While the Supreme Court decision in Wayfair has led many states to expand their sales and use tax base to include digital transactions, Maryland and Nebraska have introduced bills that would tax gross receipts from digital advertising — a move that could hit major tech companies hard if it’s taken up nationally.
To an extent, the two states are following the lead of a number of European countries that have already enacted or are planning to enact such a tax. Like their counterparts in Europe, they target U.S. tech companies that receive revenue from digital advertising.
A digital advertising tax is principally a tax on U.S. tech companies, observed Mike Bernard, chief tax officer at Vertex: “Digital advertising is a $100 billion global activity. What countries, and now states, are saying, is ‘You know what — that’s a lot of money, so why not put a tax on it?’”
The states’ two proposals take different approaches, according to Charles Kearns, partner at law firm Eversheds Sutherland (US) LLP. Maryland’s Senate Bill 2 would apply to annual gross revenues of at least $100 million from digital advertising services in Maryland.
Digital advertising services are defined as “advertisement services on a digital interface, including advertisements in the form of banner advertising, search engine advertising, interstitial advertising, and other comparable advertising services.”
“The Nebraska bill, L.B. 989 … would expand the sales tax base to include sales of ‘digital advertisements,’ which are defined as ‘an advertising message delivered over the internet that markets or promotes a particular good, service, or political candidate or message,’” he said.
Not for everyone
You won’t see DSTs in places like Virginia or Iowa, or Wyoming, California and Texas, according to Bernard: “Those are among the handful of states that have successfully courted big tech companies to put tech or data centers in their states. Those states already have physical presence over companies with a data center in their state. … But Maryland and Nebraska were not successful in attracting such investments, and they want a piece of the action.”
“They hope that the consumer at their home computer will click on the digital ad, and to the extent that the revenue stream is targeted to Maryland residents, the state will slap a gross receipts tax on the revenue. Of course, that raises the question of how will they know that the ad is targeted at residents,” he continued.
“Application software exists that can tell where logins are located. They can differentiate a Maryland IP [address] from a non-Maryland IP. The second test is a physical address in Maryland associated with mail service,” he said
But that raises the issue of double taxation, Bernard observed.
“It could end up with someone who has an IP address in one state and a mobile address in another. A tech company would conceivably be obligated to pay tax in both Maryland and Nebraska, and if more states enacted such taxes, the potential would grow,” he said. “The U.K. and France aren’t exposed to those issues because they have a unified tax system, while the U.S. has 50 states plus the District of Columbia to contend with.”
“The thought was that the Wayfair decision would bring an additional expansion of service revenue,” said Bernard. “Digital advertising affects the decision to buy. The better approach would be to simply continue to tax the actual financial transactions related to that consumer. Don’t tax the ads, tax the results. Or if they want to increase the sales tax rate, just do it, but don’t go out and pass a DST that has federal and state impairment. It doesn’t make sense to pass another tax regime that will have stiff challenges.”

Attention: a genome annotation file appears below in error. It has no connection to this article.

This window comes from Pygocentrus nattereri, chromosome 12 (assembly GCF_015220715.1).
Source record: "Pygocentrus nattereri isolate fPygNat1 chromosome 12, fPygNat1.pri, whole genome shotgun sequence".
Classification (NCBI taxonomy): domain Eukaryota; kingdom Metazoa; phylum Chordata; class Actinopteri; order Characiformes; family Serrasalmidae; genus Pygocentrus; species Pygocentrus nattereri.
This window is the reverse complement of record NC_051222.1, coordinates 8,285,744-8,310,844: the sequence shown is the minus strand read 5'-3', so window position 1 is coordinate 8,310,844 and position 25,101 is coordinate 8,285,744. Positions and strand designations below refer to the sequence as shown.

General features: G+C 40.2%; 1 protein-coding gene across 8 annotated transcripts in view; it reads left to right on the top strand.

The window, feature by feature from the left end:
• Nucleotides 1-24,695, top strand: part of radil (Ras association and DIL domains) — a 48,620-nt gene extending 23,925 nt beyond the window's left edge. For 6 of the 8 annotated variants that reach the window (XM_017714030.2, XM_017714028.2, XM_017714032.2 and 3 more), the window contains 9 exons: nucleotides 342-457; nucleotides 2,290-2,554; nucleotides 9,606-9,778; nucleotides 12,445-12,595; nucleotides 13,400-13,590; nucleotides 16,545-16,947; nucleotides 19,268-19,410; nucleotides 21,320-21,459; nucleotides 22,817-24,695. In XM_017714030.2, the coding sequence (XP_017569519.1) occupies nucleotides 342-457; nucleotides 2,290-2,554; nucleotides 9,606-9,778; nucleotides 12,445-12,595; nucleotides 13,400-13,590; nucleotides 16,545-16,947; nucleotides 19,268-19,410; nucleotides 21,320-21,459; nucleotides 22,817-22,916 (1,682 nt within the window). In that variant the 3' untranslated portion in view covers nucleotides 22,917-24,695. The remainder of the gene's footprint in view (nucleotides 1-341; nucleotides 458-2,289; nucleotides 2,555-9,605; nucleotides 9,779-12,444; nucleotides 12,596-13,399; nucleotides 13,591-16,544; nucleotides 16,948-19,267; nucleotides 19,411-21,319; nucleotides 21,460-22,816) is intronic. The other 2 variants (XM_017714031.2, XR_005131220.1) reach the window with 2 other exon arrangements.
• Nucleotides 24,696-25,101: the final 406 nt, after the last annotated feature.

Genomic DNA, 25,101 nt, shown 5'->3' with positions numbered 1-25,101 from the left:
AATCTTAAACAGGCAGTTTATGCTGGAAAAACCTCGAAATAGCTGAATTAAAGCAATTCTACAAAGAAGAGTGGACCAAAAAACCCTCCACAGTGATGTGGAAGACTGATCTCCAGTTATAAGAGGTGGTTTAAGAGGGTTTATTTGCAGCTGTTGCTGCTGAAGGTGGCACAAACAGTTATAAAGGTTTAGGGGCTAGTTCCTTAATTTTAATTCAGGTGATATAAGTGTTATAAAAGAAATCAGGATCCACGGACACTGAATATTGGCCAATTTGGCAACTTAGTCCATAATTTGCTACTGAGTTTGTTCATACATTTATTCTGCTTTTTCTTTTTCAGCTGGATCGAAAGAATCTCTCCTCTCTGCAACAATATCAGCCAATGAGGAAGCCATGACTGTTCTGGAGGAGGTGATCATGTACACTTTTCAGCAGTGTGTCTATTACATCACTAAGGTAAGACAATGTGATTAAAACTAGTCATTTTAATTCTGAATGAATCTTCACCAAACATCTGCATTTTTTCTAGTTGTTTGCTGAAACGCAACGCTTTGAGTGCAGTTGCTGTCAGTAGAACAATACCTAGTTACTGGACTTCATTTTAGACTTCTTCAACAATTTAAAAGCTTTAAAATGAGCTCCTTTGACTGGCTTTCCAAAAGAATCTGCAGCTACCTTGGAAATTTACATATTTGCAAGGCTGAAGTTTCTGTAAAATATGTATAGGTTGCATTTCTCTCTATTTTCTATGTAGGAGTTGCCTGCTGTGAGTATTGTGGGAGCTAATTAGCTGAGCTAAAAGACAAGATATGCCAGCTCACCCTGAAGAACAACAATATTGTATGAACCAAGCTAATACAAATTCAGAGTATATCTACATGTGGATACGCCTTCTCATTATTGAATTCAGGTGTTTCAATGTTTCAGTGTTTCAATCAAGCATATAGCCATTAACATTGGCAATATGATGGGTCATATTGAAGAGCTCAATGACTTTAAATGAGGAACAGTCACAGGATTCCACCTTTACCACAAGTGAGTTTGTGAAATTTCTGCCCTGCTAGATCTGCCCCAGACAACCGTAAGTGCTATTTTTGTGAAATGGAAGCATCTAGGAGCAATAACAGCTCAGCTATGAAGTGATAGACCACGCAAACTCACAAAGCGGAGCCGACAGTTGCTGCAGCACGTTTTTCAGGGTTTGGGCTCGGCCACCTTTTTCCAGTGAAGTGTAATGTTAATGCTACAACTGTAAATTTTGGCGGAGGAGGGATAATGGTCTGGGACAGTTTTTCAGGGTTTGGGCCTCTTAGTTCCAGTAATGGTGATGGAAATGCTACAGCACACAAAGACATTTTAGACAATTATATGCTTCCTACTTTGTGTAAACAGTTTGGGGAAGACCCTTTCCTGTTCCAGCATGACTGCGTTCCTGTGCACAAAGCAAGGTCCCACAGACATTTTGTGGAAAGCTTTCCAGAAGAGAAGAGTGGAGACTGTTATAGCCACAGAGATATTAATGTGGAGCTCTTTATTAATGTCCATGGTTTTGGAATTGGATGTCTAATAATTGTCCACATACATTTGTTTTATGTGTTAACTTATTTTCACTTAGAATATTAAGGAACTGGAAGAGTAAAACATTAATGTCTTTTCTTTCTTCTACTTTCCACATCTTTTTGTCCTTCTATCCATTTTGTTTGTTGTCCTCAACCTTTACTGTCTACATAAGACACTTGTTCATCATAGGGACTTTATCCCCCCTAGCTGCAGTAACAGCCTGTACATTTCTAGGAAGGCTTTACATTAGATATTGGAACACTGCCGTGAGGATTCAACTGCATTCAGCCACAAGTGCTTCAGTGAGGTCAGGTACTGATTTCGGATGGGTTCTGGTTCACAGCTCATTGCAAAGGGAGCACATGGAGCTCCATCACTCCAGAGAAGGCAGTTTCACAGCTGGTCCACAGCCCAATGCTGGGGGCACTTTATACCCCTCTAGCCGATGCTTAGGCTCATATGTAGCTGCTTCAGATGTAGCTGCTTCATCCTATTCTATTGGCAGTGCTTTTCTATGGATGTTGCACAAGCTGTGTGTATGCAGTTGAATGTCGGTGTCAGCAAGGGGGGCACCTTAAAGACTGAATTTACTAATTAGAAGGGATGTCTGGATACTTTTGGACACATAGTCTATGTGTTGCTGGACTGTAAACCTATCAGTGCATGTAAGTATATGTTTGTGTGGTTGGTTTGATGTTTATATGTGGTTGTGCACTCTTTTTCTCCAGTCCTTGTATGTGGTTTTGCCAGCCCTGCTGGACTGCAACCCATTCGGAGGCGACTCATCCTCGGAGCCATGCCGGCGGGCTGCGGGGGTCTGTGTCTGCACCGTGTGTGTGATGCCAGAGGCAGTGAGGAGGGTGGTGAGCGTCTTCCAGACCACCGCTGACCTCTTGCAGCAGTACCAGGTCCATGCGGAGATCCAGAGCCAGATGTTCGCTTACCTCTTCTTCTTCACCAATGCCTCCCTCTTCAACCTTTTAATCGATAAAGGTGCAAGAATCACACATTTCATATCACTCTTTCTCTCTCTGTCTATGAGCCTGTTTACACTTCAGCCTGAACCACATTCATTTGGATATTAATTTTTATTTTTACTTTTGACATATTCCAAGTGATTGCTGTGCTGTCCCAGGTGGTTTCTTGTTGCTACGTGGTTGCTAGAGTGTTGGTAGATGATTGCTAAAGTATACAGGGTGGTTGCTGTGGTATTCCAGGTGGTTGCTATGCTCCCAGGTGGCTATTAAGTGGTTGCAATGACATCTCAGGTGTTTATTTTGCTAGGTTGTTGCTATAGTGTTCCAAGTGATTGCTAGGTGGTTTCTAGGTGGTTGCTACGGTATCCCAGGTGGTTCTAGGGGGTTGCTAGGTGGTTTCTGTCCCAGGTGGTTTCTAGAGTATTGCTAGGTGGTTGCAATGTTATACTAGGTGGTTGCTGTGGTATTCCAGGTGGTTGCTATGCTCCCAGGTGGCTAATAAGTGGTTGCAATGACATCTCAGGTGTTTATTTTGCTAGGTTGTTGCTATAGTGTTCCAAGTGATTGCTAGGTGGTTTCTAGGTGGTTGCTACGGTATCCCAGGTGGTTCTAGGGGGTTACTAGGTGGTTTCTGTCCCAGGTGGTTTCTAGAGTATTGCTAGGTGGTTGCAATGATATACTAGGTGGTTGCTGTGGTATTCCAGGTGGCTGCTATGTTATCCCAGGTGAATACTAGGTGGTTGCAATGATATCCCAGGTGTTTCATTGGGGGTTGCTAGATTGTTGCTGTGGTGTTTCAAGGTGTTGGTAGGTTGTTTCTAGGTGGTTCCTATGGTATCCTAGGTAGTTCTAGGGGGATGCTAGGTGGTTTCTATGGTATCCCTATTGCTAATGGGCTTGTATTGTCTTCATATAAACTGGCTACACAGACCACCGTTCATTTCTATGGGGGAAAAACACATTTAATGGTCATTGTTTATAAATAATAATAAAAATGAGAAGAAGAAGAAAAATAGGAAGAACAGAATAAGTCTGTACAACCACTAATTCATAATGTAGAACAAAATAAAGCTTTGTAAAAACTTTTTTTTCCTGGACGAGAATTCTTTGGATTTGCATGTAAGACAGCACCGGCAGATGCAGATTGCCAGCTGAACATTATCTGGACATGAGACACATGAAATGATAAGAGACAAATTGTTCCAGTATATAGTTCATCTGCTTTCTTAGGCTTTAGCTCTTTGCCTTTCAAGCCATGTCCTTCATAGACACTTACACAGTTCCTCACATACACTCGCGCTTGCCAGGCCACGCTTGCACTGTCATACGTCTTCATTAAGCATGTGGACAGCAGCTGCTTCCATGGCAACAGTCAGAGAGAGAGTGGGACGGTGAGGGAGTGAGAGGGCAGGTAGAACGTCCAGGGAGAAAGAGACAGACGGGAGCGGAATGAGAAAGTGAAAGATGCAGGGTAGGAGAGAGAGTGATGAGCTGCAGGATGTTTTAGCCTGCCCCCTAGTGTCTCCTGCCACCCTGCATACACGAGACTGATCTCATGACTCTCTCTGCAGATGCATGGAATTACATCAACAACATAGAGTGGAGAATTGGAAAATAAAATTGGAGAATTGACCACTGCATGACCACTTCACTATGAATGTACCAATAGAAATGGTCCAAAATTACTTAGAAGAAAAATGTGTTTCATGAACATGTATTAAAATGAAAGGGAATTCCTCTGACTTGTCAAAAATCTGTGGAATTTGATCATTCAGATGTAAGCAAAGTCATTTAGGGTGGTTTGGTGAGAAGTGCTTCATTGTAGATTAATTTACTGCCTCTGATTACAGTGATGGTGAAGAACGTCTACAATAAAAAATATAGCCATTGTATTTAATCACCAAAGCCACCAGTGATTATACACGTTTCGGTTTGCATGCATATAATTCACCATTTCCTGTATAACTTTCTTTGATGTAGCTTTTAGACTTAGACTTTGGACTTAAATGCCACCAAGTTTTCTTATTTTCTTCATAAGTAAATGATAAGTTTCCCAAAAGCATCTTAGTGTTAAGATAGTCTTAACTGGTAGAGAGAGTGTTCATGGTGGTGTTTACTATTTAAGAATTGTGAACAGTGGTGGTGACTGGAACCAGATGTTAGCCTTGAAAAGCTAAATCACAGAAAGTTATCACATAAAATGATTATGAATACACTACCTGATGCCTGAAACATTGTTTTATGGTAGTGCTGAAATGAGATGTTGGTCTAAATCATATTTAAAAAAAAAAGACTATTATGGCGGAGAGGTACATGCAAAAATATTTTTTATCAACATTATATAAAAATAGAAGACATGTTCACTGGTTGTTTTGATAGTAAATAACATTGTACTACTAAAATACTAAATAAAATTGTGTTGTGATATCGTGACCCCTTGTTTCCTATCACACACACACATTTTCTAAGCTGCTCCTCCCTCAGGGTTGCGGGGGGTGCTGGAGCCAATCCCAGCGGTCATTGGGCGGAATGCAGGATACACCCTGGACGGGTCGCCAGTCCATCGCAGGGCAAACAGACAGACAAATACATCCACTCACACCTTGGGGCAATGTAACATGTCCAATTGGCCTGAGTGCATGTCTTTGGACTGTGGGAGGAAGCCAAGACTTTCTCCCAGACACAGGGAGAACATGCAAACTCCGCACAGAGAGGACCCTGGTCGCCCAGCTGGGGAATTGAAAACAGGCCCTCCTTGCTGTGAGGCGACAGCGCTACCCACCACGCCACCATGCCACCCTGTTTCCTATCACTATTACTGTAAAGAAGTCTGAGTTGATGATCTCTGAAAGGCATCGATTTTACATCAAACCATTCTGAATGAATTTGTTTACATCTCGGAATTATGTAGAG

In addition to problems with the sourcing rules, the proposals are certain to be challenged on the basis of constitutional provisions and the Permanent Internet Tax Freedom Act, according to Bernard. The Internet Tax Freedom Act, originally enacted in 1998, expired and was renewed several times until the PITFA made it permanent. “Both of these proposals would be open to constitutional and PITFA challenges,” he indicated.
Scott Peterson, vice president of U.S. tax policy and government relations at Avalara and the first executive director of the Streamlined Sales Tax Commission governing board, agreed: “The point of the Internet Tax Freedom Act is to prohibit states from discriminating against electronic commerce.”
“What Maryland is doing is closer to the European approach than Nebraska,” he said. “All Nebraska has done is expand their sales tax to include digital advertising. Maryland has an excise tax on digital advertising. The big difference between a U.S. state and a European country is the Constitution. You have to have a legitimate state interest when a challenge is based on equal protection issues. A state is supposed to treat like people in a like manner. Can the state come up with a reason that is so overwhelming that it legitimizes treating one form of advertising differently than another form of advertising? Not only the U.S. Constitution, but the constitutions of Maryland and Nebraska have equal protection clauses.”
The Permanent Internet Tax Freedom Act prohibits states from taxing e-commerce differently from non-e-commerce.
“The first argument opponents will make against either the Maryland or Nebraska law is, ‘Show us in your law where you would tax a non-electronic version of the same thing.’ If they don’t tax the non-digital version, it’s a violation of the act to tax the digital version,” he explained.
Although other states would appreciate any additional revenue from taxing digital advertising, it is likely that most will wait to assess the success of Maryland and Nebraska.
“If these two states are successful, other states will jump on the bandwagon, but it’s not likely they will be successful,” said Peterson.